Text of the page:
How JustAnswer Works:
  • Ask an Expert
    Experts are full of valuable knowledge and are ready to help with any question. Credentials confirmed by a Fortune 500 verification firm.
  • Get a Professional Answer
    Via email, text message, or notification as you wait on our site.
    Ask follow up questions if you need to.
  • 100% Satisfaction Guarantee
    Rate the answer you receive.
Ask Elliott, LPCC, NCC Your Own Question
Elliott, LPCC, NCC
Elliott, LPCC, NCC, Psychotherapist
Category: Mental Health
Satisfied Customers: 7664
Experience:  35 years of experience as a Licensed Professional Clinical Counselor, National Certified Counselor and a college professor.
Type Your Mental Health Question Here...
Elliott, LPCC, NCC is online now
A new question is answered every 9 seconds

My dad has been an alcoholic all my life. I was unaware of

Resolved Question:

My dad has been an alcoholic all my life.
I was unaware of it and my mom covered it up and enabled it.
I discovered I am a child of an alcoholic in several ways.
My past therapist detected signs or coping mechanism ive displayed as a child of an alcoholic. Mom told me recently my dad had a DUI in three different states, and come to think of it, it explains why their was always alcohol in my home. Dad was also physically abusive, for which my Mom denies. She also lied that he stopped drinking when he went to the restaurant with my uncle and had three large mugs of beer. Dad has not displayed any interest in a relationship with me all my life and he is now 60 years old. I am a grown adult with older teenagers and have little to no relationship with my parents for the past 20 years.
A big part of me wants to confront them and say "Hey, I know Dad has always been and still is an alcoholic!". I'm angry it was hidden from me at my expense. Would it be cathartic for me to call it like it is, and tell them about an addiction show?" or not bother? Or will I only get faced with denial like when they denied the physical abuse. And that denial caused a feeling of retraumatization for me. Or maybe say it in a casual way "Oh, by the way, their is a Dr. Phil show on tonight about addiction I'd thought you'd be interested in it"
I'm 45 years old and the wool has been pulled over my eyes about my Dads alcoholism and it now explains so much and connects the dots. But I am angry about it..!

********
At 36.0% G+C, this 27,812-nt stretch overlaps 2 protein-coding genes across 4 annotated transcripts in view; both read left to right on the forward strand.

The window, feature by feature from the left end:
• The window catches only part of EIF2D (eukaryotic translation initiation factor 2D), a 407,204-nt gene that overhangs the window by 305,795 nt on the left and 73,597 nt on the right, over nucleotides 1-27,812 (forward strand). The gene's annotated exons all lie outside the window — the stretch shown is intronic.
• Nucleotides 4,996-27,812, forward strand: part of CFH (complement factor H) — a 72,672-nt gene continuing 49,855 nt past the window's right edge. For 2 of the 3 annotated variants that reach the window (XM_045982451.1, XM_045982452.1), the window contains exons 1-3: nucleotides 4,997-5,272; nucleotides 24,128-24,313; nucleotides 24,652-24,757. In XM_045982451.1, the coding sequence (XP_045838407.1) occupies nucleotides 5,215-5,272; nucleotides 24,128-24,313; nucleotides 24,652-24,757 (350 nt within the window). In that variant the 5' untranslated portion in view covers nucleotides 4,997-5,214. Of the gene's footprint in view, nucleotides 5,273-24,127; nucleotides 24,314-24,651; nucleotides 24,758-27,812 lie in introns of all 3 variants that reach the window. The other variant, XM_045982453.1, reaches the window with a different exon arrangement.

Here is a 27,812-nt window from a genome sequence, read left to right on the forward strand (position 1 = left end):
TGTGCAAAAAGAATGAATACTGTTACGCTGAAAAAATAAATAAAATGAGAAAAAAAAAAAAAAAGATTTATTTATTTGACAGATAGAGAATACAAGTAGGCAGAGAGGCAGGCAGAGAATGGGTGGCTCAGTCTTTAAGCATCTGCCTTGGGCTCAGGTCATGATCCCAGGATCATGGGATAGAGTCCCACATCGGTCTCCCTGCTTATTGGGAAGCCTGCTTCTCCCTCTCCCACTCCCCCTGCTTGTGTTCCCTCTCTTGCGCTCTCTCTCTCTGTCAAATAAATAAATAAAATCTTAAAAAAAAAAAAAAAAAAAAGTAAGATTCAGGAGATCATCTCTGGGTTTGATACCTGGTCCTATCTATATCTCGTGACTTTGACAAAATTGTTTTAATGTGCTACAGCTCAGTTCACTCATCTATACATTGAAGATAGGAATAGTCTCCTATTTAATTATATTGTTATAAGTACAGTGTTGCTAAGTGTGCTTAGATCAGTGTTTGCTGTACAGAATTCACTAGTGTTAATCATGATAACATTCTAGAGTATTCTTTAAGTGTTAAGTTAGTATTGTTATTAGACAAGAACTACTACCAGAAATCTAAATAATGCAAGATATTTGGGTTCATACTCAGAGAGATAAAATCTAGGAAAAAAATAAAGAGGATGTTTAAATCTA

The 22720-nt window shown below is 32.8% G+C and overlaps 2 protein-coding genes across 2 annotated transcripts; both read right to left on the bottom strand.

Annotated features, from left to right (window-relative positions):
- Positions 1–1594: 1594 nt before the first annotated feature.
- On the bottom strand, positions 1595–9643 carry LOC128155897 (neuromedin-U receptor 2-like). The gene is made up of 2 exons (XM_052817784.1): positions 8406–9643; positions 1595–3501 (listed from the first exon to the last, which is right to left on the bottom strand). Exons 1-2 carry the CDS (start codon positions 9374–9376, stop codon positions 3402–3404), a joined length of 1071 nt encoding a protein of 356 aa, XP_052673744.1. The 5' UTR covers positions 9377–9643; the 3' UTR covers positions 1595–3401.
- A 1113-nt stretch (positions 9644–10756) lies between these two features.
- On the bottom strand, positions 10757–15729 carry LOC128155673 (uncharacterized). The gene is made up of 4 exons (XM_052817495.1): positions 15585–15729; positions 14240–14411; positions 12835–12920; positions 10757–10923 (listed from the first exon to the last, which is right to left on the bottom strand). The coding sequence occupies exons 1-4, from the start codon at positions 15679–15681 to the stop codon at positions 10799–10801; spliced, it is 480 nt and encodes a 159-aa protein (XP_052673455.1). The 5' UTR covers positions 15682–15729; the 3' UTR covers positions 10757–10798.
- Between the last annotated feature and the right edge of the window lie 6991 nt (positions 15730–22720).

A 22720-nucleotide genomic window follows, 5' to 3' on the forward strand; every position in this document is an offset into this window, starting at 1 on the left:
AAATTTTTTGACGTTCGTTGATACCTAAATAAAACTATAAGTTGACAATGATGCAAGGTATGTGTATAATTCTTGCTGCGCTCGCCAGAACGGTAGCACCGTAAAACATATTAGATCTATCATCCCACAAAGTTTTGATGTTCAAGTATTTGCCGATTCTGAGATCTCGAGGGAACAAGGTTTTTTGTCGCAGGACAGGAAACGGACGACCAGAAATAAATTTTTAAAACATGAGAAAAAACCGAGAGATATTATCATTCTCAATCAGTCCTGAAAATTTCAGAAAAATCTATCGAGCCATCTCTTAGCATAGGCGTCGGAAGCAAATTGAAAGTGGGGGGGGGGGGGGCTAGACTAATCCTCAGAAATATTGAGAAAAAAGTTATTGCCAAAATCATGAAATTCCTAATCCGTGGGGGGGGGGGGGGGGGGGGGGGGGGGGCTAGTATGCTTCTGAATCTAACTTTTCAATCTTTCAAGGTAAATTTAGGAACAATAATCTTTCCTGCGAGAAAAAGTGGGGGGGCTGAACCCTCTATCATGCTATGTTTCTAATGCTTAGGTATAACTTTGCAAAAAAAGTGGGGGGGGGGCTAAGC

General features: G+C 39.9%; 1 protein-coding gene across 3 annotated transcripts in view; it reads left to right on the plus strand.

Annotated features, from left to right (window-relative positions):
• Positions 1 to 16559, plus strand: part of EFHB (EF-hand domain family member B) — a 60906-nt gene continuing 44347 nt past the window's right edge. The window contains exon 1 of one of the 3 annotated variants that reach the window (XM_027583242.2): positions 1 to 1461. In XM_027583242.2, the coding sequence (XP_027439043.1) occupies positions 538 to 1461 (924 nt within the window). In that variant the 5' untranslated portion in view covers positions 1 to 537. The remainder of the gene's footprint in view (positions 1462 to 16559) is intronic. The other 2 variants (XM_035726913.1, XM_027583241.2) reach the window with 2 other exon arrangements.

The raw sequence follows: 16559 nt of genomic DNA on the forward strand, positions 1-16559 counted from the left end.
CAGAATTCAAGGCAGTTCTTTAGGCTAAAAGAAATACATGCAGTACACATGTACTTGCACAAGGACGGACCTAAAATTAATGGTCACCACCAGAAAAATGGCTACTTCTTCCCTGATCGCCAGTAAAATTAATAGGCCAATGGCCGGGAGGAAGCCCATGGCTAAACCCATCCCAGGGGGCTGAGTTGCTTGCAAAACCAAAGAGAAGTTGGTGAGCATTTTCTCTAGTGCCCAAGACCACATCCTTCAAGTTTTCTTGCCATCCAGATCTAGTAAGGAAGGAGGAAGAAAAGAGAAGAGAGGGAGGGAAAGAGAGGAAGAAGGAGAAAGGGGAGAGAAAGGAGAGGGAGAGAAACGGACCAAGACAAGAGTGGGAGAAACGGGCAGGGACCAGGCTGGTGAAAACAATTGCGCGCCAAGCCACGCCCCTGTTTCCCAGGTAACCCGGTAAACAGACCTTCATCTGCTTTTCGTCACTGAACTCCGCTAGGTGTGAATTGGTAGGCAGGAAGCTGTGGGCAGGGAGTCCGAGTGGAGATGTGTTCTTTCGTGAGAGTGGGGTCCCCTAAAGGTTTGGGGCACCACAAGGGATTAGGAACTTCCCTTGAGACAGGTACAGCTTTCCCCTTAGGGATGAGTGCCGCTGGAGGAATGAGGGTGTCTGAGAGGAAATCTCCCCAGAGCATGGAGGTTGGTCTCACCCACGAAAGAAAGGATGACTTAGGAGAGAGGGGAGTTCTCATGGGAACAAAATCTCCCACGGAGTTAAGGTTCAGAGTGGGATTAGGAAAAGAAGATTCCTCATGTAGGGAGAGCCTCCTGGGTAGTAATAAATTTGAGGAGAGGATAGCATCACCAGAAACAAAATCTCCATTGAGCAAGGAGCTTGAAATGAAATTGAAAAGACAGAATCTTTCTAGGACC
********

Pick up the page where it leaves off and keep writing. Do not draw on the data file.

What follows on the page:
How can I convey I know the secret about the alcoholism without experiencing their denial and abuse? Is their a way I can say it, even if indirectly that won't give them the opportunity to deny it? Will it bring any relief to me? I feel like calling up my father directly, who's never had an interest in a relationship with me because of the addiction and have the courage to talk straight to him. I would appreciate help in sorting out ways to deal with the deception and anger.. Thanks very much..
Submitted: 4 years ago.
Category: Mental Health
Expert:  Elliott, LPCC, NCC replied 4 years ago.
Seeking expert counseling is a sign of strength. A personal relationship with a caring professional is proven clinically effective.

Dear friend,

I have read and carefully considered your entry.

It is my opinion that you will serve neither your parents nor yourself by confronting them in any way, be it direct or indirect.. This does not deny the anger that you feel, and you do have a need to deal with it.

I would suggest instead that you do two things. First contact "Adult Children of Alcoholics" (ACA or ACOA), You can read about this organization at:

and look at their home page at:

I also urge you to purchase and read any of the following books, available at and elsewhere:

Adult Children of Alcoholics by Janet G. Woititz

Recovery: A Guide for Adult Children of Alcoholics by Herbert L. Gravitz and Julie D. Bowden


The Complete ACOA Sourcebook: Adult Children of Alcoholics at Home, at Work and in Love
by Janet G. Woititz and Robert Ackerman

This approach will bring you more help and closure than trying to confront fhem directly. Try the second approach first, particularly one of the books by Janet Woititz.

I wish you can find peace and closure from this long and difficult chapter of your life.

Warm regards,

Elliott Sewell, LPCC, NCC, CCMHC

Elliott, LPCC, NCC and other Mental Health Specialists are ready to help you

Related Mental Health Questions